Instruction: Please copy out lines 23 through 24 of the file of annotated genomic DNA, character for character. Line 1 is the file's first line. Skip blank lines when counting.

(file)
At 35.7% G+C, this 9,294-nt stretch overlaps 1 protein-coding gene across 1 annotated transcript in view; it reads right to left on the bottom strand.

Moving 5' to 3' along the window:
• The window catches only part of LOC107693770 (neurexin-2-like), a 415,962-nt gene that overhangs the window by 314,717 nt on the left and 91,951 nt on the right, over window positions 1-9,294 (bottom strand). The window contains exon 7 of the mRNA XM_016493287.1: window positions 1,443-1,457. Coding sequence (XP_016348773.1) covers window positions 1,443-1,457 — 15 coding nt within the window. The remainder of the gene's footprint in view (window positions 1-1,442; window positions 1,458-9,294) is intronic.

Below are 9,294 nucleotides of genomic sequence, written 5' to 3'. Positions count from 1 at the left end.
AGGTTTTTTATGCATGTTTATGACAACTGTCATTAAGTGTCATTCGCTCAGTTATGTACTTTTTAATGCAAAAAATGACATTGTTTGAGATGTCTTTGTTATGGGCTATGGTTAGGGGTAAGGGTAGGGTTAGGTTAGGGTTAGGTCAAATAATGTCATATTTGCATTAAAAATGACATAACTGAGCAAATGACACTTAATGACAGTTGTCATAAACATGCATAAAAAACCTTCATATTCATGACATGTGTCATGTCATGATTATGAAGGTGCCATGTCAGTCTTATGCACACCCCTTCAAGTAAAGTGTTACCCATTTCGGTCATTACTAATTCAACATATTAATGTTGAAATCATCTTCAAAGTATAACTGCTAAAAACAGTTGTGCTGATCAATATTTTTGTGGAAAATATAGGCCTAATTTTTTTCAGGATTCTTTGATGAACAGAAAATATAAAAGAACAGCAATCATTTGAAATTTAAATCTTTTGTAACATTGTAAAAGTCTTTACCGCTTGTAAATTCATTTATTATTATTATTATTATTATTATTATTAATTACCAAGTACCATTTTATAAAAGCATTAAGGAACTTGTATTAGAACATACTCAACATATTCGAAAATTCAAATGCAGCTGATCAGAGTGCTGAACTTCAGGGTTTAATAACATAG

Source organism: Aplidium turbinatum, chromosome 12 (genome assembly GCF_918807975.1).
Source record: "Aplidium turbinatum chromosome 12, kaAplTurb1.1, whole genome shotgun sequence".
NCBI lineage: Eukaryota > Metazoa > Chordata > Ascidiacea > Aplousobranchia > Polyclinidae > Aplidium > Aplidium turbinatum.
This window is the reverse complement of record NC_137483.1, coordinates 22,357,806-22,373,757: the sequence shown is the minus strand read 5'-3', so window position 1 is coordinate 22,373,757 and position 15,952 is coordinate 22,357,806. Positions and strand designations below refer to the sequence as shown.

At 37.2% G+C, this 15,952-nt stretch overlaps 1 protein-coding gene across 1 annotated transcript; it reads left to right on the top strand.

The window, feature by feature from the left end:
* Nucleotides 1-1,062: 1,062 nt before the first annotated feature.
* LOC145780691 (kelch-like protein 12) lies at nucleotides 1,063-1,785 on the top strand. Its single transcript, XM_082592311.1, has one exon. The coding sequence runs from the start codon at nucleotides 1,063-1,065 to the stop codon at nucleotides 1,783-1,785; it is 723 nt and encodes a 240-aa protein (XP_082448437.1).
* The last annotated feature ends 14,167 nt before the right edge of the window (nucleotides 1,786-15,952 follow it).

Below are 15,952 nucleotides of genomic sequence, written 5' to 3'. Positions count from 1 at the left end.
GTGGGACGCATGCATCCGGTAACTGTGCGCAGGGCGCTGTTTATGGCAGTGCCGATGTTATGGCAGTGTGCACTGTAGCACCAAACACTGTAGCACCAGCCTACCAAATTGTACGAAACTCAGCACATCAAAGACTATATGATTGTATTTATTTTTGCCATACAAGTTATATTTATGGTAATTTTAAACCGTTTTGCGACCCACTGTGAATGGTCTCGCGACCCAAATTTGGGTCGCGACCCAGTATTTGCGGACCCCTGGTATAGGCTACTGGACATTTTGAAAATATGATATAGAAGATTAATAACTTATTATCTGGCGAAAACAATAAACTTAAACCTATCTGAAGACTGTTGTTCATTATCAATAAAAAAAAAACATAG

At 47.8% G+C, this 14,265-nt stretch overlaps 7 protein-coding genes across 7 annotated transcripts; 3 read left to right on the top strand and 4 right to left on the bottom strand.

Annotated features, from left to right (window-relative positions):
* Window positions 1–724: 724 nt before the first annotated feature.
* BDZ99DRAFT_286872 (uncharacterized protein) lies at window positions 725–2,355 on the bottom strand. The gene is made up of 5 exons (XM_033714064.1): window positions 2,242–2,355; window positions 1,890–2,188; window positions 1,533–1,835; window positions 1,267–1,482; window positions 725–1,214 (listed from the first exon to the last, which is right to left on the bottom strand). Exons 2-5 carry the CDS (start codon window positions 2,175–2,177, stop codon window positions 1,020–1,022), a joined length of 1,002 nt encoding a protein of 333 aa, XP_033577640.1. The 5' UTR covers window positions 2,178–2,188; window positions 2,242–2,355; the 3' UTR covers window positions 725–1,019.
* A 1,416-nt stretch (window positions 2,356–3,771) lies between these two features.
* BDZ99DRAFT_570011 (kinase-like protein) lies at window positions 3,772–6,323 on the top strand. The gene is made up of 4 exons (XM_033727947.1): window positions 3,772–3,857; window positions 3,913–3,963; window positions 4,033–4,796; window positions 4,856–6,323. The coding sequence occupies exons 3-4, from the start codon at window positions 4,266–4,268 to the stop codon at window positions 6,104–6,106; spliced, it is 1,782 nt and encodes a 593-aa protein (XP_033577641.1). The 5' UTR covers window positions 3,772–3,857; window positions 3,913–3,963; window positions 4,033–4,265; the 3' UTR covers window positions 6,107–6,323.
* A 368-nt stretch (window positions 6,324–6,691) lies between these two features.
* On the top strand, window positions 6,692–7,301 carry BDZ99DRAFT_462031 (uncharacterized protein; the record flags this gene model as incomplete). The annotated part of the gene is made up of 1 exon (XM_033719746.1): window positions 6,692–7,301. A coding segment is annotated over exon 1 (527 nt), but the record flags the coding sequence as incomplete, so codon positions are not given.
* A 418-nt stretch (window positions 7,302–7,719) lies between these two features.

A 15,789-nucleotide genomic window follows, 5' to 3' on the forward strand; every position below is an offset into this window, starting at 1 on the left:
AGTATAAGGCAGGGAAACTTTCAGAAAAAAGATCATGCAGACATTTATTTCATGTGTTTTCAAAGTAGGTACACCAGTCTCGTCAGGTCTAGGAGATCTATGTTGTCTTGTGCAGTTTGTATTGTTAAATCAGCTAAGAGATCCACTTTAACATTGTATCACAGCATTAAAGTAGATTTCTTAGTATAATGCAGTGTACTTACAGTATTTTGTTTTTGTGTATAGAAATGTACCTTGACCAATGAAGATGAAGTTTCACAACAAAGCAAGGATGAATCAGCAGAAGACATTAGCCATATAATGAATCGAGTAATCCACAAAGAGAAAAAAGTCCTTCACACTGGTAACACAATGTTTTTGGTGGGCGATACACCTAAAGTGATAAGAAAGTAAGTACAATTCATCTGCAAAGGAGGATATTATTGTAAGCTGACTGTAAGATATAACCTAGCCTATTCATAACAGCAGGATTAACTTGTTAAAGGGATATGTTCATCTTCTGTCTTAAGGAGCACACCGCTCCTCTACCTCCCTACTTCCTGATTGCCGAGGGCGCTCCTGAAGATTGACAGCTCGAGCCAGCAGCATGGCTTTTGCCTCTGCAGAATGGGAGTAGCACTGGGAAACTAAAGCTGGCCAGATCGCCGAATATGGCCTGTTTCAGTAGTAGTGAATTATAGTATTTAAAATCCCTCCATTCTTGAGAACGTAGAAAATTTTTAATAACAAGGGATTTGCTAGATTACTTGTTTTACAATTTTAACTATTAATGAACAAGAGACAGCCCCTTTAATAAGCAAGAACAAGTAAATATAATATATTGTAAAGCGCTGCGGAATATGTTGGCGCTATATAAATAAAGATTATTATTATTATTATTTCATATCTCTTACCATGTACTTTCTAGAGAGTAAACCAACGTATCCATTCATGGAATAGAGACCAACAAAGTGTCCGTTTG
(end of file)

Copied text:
* A 368-nt stretch (window positions 6,324–6,691) lies between these two features.
* On the top strand, window positions 6,692–7,301 carry BDZ99DRAFT_462031 (uncharacterized protein; the record flags this gene model as incomplete). The annotated part of the gene is made up of 1 exon (XM_033719746.1): window positions 6,692–7,301. A coding segment is annotated over exon 1 (527 nt), but the record flags the coding sequence as incomplete, so codon positions are not given.